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Phylicia Rashad

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By Blake Green and Blake Green,Newsday | August 8, 1993
Phylicia Rashad and Clair Huxtable appear to be inextricably entwined: Just as no one remembers Clair, the super-woman of "The Cosby Show," without thinking of the actress who played her, few think of Ms. Rashad without flashing on Clair -- the perfect wife and mother of five who also practiced law and dressed to the nines. The nines by upper-middle-class standards, of course.Now, a year after Bill Cosby retired his eight-year TV hit, Ms. Rashad has turned up on Broadway as sassy, sexy Sweet Anita, who "turns Jelly to jam" in the musical "Jelly's Last Jam."
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By Linda Winer and Linda Winer,NEWSDAY | April 28, 2004
There are many moving speeches in A Raisin in the Sun, eloquent cries into the past and the future of a black family on the South Side of Chicago in 1959. Still, one outburst with special resonance seems to sum up the hype and the force driving the expert, if a bit leisurely, straightforward revival of Lorraine Hansberry's seminal drama that opened Monday night at the Royale Theatre. The words belong to Walter Lee Younger, the 34-year-old chauffeur who lives with his wife, his son and his grown sister in his mother's three-room flat with the shared bathroom down the hallway.
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By Jean Marbella | June 4, 1991
She's been described as aloof in interviews, and she is that. But perhaps it's because she saves true intimacy for one person alone.Herself."The greatest relationship we have is with ourselves," says Phylicia Rashad, more widely known as Clair Huxtable of "The Cosby Show."The elegant, long-legged actress was at the College of Notre Dame last night to speak not so much about herself as about the Self, "with a capital S." A decade-long adherent of a form of meditation known as Siddha -- which translates to "perfect self" -- Ms. Rashad could be a poster child for the benefits of this practice.
BUSINESS
By From staff and Los Angeles Times reports | July 13, 2003
Long & Foster sales set a record in June of $4.6 billion Long & Foster Real Estate Inc. said last week that sales in June reached an all-time company record of $4.6 billion. The previous record month was May's $4.4 billion in sales. The top three Baltimore-area offices: Annapolis ($48 million); Howard County at Waverly Woods ($45 million); and Columbia ($33 million). Coldwell Banker adds utility concierge service Coldwell Banker Residential Brokerage has added a moving service designed to provide consumers with prices of utility services in their area.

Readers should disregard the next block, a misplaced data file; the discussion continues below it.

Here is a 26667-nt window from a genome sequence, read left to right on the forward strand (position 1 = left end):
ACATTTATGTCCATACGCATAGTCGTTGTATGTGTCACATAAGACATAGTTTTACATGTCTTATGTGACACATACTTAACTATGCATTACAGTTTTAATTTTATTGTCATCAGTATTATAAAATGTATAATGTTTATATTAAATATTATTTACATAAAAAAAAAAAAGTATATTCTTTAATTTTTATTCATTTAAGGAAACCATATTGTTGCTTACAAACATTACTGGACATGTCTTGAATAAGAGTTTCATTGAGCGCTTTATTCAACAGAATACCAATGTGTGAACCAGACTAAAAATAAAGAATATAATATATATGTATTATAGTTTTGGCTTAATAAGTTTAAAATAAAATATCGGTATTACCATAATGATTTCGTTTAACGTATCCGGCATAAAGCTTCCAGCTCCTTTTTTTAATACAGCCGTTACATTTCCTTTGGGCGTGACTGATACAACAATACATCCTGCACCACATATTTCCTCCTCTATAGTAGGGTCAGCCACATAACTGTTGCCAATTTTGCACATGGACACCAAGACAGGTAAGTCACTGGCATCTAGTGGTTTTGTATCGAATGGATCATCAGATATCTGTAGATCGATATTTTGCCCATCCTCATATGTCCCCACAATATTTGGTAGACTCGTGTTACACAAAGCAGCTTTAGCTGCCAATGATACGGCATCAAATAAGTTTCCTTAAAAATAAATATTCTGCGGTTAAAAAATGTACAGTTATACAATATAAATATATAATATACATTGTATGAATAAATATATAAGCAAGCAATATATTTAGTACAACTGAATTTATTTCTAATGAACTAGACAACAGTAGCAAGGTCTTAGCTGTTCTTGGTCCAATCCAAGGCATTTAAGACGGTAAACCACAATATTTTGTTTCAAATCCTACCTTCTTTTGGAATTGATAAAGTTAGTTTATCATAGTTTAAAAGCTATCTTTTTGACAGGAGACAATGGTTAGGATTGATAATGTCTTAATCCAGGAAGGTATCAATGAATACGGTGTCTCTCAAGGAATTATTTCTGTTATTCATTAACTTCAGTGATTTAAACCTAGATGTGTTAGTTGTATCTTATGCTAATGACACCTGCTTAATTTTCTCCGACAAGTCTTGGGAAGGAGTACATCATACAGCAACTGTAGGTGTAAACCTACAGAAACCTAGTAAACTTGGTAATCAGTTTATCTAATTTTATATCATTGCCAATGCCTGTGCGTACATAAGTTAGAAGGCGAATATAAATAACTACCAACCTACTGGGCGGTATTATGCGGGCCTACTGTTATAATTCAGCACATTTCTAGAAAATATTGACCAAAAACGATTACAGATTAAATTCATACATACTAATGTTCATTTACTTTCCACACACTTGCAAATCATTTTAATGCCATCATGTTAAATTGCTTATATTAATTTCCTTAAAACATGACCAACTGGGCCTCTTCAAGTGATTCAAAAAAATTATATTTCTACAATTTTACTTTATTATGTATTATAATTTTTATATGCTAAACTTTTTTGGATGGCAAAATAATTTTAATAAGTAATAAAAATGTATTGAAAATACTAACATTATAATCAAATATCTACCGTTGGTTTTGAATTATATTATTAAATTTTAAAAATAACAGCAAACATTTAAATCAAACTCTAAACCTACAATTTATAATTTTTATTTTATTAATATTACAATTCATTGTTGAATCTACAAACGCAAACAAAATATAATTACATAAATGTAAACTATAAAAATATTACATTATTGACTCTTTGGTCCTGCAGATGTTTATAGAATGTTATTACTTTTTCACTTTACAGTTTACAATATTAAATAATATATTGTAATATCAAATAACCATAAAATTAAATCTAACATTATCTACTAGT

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By J. Wynn Rousuck and J. Wynn Rousuck,SUN THEATER CRITIC | January 17, 2002
On stage, Cynthia Hardy sings the blues. But off stage, this 25-year-old Morgan State University senior feels anything but. "It's like you're in a dream and you don't want it to end," Hardy says of her sudden stage success. Two years ago she was pursuing her studies at Morgan - a piano major who had been a soloist in the university's acclaimed choir since freshman year - when actress Phylicia Rashad picked her out of the choir and launched her theatrical career. Currently starring as one of three blues divas in the revue Blues in the Night at Arena Stage in Washington, Hardy first played her role of "The Girl with a Date" at the Alliance Theatre Company in Atlanta two seasons ago and will continue in the role at the Dallas Theater Center next month.
BUSINESS
By From staff and Los Angeles Times reports | July 13, 2003
Long & Foster sales set a record in June of $4.6 billion Long & Foster Real Estate Inc. said last week that sales in June reached an all-time company record of $4.6 billion. The previous record month was May's $4.4 billion in sales. The top three Baltimore-area offices: Annapolis ($48 million); Howard County at Waverly Woods ($45 million); and Columbia ($33 million). Coldwell Banker adds utility concierge service Coldwell Banker Residential Brokerage has added a moving service designed to provide consumers with prices of utility services in their area.
ENTERTAINMENT
By David Zurawik | November 28, 1999